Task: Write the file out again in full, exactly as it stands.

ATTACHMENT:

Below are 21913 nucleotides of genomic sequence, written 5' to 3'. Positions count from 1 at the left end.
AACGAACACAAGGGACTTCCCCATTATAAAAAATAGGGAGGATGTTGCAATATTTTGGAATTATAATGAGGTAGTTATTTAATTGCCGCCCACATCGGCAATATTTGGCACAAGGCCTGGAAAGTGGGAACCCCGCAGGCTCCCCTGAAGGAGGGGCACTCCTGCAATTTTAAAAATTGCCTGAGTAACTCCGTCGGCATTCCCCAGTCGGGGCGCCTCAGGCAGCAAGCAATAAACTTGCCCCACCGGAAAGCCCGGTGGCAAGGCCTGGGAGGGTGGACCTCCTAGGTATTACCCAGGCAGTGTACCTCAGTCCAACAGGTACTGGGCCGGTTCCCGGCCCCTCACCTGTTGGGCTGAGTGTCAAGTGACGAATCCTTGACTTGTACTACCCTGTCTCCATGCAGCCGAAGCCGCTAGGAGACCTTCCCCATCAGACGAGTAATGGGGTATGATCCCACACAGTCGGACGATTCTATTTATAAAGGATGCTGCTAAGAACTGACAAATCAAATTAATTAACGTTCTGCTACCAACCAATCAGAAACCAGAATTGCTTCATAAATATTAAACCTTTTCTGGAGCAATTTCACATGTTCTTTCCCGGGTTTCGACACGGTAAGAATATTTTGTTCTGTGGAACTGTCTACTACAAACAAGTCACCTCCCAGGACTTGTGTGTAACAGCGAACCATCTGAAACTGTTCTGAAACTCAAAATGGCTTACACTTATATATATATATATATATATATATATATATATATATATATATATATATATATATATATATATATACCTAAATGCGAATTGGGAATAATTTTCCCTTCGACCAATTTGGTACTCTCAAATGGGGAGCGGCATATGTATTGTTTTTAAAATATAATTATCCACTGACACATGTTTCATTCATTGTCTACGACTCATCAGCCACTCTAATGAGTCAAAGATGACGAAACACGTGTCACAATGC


Below are 21913 nucleotides of genomic sequence, written 5' to 3'. Positions count from 1 at the left end.
AACGAACACAAGGGACTTCCCCATTATAAAAAATAGGGAGGATGTTGCAATATTTTGGAATTATAATGAGGTAGTTATTTAATTGCCGCCCACATCGGCAATATTTGGCACAAGGCCTGGAAAGTGGGAACCCCGCAGGCTCCCCTGAAGGAGGGGCACTCCTGCAATTTTAAAAATTGCCTGAGTAACTCCGTCGGCATTCCCCAGTCGGGGCGCCTCAGGCAGCAAGCAATAAACTTGCCCCACCGGAAAGCCCGGTGGCAAGGCCTGGGAGGGTGGACCTCCTAGGTATTACCCAGGCAGTGTACCTCAGTCCAACAGGTACTGGGCCGGTTCCCGGCCCCTCACCTGTTGGGCTGAGTGTCAAGTGACGAATCCTTGACTTGTACTACCCTGTCTCCATGCAGCCGAAGCCGCTAGGAGACCTTCCCCATCAGACGAGTAATGGGGTATGATCCCACACAGTCGGACGATTCTATTTATAAAGGATGCTGCTAAGAACTGACAAATCAAATTAATTAACGTTCTGCTACCAACCAATCAGAAACCAGAATTGCTTCATAAATATTAAACCTTTTCTGGAGCAATTTCACATGTTCTTTCCCGGGTTTCGACACGGTAAGAATATTTTGTTCTGTGGAACTGTCTACTACAAACAAGTCACCTCCCAGGACTTGTGTGTAACAGCGAACCATCTGAAACTGTTCTGAAACTCAAAATGGCTTACACTTATATATATATATATATATATATATATATATATATATATATATATATATATATATATATATATATACCTAAATGCGAATTGGGAATAATTTTCCCTTCGACCAATTTGGTACTCTCAAATGGGGAGCGGCATATGTATTGTTTTTAAAATATAATTATCCACTGACACATGTTTCATTCATTGTCTACGACTCATCAGCCACTCTAATGAGTCAAAGATGACGAAACACGTGTCACAATGC